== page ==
When Loved Ones Die (Part I)
Death of a Parent
No matter how old we are, the first morning we wake up after the death of a parent is one of life’s most disconcerting experiences. Most of us have existed in world with our parents in it, and we’ve never known life without them.
When I received the news of my mother’s best friend’s death on Friday, September 21st, I felt as is if one of my parents were missing.
Phyllis had forged a year-and-a-half long battle with uterine cancer. Her three children and a tag-along like me had all prepared ourselves for goodbye—forcibly blocking our own selfishness of yearning for her to stay in lieu of wanting an end to her physical suffering.
Death in Life
A few weeks before Phyllis’ death, I sat on our screened porch and watched the sun set in the west, leaving behind the peach glow of day’s end.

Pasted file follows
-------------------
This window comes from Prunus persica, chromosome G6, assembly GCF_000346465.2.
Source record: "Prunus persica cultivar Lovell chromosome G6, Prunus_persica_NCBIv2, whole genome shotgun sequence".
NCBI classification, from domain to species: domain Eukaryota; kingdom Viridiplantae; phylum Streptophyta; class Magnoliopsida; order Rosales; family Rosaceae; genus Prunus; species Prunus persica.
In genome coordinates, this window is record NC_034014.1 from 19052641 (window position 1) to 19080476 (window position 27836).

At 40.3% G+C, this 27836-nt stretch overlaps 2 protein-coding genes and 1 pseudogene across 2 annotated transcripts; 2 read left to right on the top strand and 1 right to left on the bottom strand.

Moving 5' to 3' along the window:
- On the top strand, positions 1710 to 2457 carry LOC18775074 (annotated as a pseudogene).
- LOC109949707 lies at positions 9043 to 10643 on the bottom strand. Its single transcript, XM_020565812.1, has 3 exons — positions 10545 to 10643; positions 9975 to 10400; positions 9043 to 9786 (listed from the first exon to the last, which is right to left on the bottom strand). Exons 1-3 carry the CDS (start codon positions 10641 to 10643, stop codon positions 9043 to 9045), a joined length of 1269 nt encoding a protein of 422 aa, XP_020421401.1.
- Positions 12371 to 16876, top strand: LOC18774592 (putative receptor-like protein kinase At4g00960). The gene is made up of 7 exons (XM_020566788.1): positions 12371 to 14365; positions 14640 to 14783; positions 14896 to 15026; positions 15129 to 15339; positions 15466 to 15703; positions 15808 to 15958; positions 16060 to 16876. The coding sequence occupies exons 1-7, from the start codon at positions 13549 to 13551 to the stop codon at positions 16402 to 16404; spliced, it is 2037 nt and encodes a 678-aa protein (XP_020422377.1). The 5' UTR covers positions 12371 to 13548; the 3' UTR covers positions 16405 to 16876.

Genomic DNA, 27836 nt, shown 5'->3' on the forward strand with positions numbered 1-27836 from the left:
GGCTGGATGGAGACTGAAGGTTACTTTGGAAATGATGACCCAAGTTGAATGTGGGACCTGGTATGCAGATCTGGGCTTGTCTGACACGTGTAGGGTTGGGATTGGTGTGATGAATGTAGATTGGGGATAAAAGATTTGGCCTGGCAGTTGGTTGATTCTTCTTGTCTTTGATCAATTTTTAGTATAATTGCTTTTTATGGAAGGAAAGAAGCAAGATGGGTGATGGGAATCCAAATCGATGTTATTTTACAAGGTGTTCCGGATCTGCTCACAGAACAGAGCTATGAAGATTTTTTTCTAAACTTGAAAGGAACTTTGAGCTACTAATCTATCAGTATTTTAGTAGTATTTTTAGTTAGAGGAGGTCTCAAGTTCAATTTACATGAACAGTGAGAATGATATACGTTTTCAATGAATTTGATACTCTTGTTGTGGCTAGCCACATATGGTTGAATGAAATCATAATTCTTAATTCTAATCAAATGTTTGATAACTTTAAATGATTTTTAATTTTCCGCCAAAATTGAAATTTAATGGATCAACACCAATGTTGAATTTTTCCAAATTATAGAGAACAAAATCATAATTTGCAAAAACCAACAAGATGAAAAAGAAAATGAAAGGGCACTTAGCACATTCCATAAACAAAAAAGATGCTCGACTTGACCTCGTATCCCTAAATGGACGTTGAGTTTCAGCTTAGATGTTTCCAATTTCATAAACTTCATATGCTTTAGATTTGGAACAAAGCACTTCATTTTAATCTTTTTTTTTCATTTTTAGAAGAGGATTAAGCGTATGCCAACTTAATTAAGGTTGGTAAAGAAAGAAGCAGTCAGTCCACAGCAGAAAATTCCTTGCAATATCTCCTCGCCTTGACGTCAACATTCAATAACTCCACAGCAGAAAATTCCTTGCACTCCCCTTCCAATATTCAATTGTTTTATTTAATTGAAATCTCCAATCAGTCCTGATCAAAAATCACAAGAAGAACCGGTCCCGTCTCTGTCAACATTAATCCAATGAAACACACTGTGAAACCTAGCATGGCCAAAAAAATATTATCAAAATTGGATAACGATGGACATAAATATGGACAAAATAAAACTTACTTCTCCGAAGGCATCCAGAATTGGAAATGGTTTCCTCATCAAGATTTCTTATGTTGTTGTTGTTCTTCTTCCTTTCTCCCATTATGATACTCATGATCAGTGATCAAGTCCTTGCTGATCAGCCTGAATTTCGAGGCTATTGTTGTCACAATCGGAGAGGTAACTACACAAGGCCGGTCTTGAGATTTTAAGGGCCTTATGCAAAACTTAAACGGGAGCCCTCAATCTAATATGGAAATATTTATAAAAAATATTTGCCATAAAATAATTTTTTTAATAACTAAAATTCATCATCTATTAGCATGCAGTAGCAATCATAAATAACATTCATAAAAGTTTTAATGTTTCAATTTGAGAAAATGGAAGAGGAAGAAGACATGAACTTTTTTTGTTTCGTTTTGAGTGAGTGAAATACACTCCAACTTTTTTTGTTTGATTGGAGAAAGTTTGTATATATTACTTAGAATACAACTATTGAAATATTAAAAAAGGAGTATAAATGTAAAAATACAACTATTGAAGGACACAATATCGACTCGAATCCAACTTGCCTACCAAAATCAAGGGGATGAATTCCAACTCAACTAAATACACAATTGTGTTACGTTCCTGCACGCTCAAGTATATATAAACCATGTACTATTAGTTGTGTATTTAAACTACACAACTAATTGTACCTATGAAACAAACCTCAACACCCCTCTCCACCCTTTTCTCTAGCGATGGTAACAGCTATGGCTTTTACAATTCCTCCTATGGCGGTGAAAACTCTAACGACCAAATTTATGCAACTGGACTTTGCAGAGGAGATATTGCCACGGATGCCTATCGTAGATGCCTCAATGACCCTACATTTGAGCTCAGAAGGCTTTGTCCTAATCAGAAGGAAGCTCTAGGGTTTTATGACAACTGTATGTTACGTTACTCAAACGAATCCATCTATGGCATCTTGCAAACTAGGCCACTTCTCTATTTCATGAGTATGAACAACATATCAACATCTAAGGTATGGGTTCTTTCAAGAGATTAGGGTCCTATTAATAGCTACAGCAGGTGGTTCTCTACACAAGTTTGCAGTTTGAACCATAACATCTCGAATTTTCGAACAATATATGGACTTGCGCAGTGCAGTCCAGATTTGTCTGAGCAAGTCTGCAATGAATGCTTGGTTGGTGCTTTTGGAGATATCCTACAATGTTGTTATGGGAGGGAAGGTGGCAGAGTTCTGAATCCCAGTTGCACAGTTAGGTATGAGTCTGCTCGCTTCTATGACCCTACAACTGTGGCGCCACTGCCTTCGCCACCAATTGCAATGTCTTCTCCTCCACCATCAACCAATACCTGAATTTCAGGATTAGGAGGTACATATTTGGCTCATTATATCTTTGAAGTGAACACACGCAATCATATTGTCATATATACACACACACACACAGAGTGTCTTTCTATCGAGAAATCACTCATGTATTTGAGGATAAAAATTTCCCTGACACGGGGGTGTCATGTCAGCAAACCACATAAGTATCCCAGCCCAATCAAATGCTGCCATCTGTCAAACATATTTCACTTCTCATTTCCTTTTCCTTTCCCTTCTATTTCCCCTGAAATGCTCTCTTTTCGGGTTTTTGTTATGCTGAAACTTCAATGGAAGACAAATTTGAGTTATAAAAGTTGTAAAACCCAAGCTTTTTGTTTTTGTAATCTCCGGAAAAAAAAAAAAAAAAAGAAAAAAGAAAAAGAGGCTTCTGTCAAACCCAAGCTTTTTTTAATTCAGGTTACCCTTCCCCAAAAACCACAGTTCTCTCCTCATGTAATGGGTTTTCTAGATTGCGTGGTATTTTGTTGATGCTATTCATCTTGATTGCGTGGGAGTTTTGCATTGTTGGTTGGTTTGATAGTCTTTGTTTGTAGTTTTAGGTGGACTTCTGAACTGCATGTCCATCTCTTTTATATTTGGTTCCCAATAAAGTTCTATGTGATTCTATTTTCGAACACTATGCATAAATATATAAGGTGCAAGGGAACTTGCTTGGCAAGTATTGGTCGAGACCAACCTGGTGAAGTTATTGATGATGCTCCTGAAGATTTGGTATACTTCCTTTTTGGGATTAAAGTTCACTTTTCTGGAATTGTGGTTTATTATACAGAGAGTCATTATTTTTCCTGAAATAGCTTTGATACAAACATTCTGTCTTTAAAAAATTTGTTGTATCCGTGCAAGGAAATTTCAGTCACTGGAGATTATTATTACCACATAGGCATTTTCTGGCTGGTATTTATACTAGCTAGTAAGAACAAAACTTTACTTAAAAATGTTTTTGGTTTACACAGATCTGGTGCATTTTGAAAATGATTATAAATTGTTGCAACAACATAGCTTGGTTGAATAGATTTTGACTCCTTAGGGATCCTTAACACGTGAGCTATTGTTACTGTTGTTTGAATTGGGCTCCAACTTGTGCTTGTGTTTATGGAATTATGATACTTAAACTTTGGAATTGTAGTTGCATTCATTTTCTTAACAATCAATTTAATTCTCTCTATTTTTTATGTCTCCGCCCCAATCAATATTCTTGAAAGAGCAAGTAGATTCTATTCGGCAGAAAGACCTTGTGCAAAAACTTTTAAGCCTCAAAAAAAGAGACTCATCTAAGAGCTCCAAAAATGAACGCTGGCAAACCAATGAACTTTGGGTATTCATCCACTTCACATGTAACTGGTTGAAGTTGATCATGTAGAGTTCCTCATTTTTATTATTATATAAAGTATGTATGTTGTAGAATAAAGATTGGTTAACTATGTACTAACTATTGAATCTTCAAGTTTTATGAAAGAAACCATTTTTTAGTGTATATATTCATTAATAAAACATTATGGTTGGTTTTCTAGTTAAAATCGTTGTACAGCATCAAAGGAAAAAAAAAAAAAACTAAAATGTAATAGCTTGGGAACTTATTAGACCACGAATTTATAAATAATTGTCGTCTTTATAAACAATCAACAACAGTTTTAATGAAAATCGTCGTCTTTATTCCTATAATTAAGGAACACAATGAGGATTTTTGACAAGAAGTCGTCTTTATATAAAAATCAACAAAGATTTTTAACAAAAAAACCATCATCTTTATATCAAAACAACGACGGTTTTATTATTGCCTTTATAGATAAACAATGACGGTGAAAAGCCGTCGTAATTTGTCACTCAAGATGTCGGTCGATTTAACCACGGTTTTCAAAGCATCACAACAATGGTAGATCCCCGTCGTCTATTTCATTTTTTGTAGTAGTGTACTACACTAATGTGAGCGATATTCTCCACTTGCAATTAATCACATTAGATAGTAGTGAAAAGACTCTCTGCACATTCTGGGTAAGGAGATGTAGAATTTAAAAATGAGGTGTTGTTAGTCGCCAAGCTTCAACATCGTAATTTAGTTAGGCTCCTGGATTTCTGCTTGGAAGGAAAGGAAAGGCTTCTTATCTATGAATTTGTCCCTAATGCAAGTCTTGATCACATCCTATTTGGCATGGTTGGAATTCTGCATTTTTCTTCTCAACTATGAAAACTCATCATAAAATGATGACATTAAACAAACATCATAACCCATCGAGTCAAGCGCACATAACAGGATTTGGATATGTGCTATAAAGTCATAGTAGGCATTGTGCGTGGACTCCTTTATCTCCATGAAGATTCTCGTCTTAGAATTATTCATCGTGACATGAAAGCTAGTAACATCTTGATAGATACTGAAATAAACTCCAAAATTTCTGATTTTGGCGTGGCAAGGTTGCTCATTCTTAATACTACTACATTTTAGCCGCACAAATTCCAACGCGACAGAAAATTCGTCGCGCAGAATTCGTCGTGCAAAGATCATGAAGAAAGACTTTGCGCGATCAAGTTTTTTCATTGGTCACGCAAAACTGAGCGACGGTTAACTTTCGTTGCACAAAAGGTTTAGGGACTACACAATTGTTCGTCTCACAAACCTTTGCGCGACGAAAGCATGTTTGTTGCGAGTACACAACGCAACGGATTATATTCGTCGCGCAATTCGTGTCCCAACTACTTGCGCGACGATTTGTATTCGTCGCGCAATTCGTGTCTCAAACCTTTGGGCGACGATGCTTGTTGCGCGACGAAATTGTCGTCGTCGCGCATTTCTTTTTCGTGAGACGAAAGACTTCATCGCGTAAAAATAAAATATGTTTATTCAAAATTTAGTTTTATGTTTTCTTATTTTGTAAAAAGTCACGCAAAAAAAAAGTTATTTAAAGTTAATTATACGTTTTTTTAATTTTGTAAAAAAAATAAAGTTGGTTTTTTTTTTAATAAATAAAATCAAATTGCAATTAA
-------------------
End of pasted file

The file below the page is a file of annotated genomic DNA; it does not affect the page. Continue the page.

I addressed my last card to Phyllis–my mother’s best friend since 5th grade–whom I’d been writing to since I was old enough to hold pen. I scribbled her street name one more time, sure that this would be the last.
The sun’s color faded, the night’s quiet loomed. The day ended.
“Stupid life metaphor!” I grumbled to the darkness–resentful of nature’s mean trick to send us daily reminders that we and the people we love are one step closer to the end.
Later that week, my mother phoned to tell me that Phyllis was going to in-home hospice, where she’d stay for the remaining 9 days of her life.
The sunset had been right. My hand had marked the last time I’d ever write her address.
(Editor’s Note: Part I of III on When Loved Ones Die. To be continued …)